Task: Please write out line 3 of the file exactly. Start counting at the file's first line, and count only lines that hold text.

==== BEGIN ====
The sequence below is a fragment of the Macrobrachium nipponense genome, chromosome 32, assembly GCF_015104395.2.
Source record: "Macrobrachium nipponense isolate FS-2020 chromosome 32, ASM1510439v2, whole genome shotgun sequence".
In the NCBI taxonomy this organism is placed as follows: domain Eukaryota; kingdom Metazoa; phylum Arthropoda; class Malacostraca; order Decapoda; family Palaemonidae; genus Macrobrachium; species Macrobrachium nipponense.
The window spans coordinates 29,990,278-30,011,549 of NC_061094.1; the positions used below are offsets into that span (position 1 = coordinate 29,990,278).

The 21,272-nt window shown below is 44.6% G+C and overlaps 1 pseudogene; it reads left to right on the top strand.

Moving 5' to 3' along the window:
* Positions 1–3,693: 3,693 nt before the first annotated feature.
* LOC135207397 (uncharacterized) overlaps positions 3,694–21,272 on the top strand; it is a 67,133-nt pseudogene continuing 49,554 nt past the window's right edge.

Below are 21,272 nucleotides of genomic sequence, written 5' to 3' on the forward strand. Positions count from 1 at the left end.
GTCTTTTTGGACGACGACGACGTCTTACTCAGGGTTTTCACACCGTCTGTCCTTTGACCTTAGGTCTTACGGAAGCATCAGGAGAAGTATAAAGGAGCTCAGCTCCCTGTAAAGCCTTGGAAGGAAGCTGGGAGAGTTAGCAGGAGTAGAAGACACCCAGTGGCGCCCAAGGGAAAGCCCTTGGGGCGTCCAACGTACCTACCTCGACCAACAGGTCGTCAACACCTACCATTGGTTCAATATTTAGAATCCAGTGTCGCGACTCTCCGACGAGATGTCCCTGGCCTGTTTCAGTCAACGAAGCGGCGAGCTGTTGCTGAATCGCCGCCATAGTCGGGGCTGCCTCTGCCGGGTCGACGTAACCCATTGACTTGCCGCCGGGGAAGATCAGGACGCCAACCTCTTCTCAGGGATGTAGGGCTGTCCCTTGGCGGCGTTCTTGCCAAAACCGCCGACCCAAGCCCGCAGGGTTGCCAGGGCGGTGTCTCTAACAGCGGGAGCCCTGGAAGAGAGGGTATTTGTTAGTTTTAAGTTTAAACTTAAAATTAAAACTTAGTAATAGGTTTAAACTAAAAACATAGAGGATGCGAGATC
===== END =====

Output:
In the NCBI taxonomy this organism is placed as follows: domain Eukaryota; kingdom Metazoa; phylum Arthropoda; class Malacostraca; order Decapoda; family Palaemonidae; genus Macrobrachium; species Macrobrachium nipponense.